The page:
The price tag for the deal made news, but as the Times explained, sporting events are becoming one of the last bastions of the traditional broadcast-advertising model. The paper writes, “As more viewers consume media on their own schedules, often without commercials, broadcasters regard live events as the only content that compels most viewers to watch in real time, as one vast audience, without filtering out advertisers.” But just because the broadcast-ad model still performs well during sports, does that mean major brands should be ceding that territory to media companies? If fans love sports so much, did mega-brands miss an opportunity when they failed to bid against NBC?
Today, viewers are trained by the millions each month to consume content “over the top” using services like Netflix and Amazon—and soon HBO GO, ESPN, and CBS. We watch content on-demand, across devices, from a variety of different providers. And increasingly, consumers are showing a desire to consume this content without ads—along with the willingness to pay to do so.
But if consumers are, increasingly, skipping the ads that interrupt the experiences they enjoy, how will marketers build brands in the future? Today, early investors like Western Digital and IBM are starting to build strong connections with their prospective customers by creating and publishing/broadcasting the original stories their customers want. As content-consumption habits continue to shift rapidly, the question has become: Should mega-brands be bidding against media companies for rights to some of the world’s greatest stories? In short, should Coke have bid for the Olympics?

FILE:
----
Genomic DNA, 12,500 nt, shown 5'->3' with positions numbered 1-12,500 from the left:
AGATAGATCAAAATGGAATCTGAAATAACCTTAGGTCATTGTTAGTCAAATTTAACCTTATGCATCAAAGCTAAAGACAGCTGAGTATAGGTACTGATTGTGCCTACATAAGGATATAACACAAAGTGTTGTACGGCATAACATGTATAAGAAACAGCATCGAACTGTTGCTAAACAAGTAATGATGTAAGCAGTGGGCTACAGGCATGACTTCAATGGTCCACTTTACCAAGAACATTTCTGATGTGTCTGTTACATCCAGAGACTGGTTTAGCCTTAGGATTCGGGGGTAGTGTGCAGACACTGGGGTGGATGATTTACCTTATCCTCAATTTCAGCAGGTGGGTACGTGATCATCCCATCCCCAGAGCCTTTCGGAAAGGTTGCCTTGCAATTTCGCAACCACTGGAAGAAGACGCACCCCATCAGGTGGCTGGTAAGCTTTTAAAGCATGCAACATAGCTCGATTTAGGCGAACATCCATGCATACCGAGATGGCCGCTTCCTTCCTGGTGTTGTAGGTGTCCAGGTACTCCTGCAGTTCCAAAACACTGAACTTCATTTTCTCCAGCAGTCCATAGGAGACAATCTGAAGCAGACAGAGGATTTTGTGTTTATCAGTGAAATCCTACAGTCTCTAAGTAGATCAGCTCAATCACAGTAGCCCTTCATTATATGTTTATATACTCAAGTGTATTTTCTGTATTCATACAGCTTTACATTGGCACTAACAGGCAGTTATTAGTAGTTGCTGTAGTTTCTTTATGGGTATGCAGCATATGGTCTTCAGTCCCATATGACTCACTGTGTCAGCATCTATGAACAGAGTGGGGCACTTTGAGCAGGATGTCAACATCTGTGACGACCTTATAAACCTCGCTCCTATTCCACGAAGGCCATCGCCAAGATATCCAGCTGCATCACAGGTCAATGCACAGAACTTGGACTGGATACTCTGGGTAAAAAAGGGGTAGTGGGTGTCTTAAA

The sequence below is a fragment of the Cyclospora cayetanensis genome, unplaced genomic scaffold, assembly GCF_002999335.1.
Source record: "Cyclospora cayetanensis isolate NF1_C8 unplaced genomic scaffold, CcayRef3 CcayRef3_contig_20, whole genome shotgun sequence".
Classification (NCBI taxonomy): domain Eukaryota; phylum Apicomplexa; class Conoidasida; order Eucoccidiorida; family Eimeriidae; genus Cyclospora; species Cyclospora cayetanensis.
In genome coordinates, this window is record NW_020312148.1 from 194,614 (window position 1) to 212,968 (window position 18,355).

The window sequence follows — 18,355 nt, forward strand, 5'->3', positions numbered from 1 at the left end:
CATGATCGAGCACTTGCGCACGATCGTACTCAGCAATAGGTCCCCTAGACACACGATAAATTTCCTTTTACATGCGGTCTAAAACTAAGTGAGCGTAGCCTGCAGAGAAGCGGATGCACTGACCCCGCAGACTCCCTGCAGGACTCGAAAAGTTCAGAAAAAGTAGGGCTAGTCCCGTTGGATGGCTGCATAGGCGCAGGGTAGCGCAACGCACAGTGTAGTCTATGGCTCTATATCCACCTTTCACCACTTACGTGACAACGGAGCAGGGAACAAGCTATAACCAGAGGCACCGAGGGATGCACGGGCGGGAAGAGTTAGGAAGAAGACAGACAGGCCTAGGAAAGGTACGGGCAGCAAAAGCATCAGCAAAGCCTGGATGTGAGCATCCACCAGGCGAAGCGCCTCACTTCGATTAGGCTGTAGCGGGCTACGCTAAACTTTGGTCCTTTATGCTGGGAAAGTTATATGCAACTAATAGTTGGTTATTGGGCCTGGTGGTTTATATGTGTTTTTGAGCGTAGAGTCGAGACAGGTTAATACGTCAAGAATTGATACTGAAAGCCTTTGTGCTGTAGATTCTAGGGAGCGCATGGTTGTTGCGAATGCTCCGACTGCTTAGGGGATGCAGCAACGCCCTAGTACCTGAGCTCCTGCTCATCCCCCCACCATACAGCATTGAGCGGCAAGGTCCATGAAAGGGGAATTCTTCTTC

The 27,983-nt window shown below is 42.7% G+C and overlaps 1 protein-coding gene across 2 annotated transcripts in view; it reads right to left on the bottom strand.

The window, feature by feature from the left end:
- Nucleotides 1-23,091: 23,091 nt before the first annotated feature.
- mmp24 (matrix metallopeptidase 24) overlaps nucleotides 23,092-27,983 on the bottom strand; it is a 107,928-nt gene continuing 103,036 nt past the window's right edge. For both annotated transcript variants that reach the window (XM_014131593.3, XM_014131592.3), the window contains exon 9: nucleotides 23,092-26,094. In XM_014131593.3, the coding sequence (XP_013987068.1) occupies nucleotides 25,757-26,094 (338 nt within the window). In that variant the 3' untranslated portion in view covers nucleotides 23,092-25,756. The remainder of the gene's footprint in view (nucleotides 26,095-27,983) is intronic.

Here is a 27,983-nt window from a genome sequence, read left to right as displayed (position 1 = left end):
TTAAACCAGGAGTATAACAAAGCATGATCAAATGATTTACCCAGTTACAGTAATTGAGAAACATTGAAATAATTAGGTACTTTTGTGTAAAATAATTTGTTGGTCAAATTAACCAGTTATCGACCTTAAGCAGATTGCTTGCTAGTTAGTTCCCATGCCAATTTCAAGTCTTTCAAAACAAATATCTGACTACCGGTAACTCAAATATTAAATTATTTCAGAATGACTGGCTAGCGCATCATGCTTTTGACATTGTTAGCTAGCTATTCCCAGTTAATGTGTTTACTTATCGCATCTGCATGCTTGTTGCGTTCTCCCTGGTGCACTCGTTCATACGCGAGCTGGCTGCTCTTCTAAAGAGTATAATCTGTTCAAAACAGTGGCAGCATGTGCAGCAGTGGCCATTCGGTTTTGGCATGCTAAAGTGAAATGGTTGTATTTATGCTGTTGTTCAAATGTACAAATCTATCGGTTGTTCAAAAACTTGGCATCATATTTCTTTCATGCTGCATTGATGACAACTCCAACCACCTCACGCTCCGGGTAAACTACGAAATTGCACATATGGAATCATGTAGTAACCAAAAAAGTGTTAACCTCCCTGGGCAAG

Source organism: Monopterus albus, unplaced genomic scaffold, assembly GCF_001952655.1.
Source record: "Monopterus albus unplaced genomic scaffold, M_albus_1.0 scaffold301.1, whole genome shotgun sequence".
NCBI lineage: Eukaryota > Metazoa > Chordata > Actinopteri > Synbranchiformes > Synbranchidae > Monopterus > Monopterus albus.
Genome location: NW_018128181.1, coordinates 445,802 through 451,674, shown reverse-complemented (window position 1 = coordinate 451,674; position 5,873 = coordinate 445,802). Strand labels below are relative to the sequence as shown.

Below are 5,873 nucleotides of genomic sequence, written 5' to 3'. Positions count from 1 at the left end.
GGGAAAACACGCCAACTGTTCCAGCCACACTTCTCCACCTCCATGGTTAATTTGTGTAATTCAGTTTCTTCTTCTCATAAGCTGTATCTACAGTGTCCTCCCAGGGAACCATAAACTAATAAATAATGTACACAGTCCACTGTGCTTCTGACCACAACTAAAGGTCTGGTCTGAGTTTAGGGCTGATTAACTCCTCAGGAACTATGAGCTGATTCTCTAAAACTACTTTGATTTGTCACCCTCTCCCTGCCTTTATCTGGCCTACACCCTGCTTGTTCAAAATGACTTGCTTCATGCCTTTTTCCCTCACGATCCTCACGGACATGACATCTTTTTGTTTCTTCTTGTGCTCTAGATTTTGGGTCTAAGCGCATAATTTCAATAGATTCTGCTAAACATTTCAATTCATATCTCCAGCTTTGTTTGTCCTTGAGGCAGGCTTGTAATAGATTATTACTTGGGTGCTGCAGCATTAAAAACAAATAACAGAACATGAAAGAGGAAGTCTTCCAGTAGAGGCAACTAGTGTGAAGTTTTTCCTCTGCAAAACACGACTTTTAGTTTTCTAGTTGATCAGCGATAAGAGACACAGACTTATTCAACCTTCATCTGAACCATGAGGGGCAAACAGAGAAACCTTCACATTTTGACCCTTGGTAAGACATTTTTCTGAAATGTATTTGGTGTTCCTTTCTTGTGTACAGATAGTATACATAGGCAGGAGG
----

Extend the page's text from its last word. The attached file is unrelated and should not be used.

Let’s do the math in today’s dollars, to keep it simple. Coca-Cola spends approximately $4 billion annually on marketing, according to a recent interview with its former CMO. That amounts to $44 billion between 2022 and 2032. If Coke wanted to go against NBC for the exclusive broadcast rights—across all devices and formats—to the Games, it would have needed to commit about 17 percent of its global marketing budget. For reference, since NBC acquired only the U.S. broadcast rights, Coke does 21 percent of its sales in North America.
This would have been a significant bet for Coke. On the downside, acquiring the exclusive rights to share Olympic stories would consume a major part of its total marketing spend, even if Coke could negotiate a discount for buying globally. On the positive, every two years, the entire world would have turned to Coke for the month of the Games—and the buildup in the quarters preceding them—for stories that made them happy.
Brighter minds than mine at Coca-Cola, McDonald’s, Anheuser-Busch, and MasterCard will need to decide whether buying broadcast rights to the Olympics, World Cup, or Super Bowl might make sense one day. But one thing is certain: The broadcast-ad model is in accelerating decline, and sharing the world’s greatest stories is one way mega-brands might be able to differentiate in an over-the-top world.
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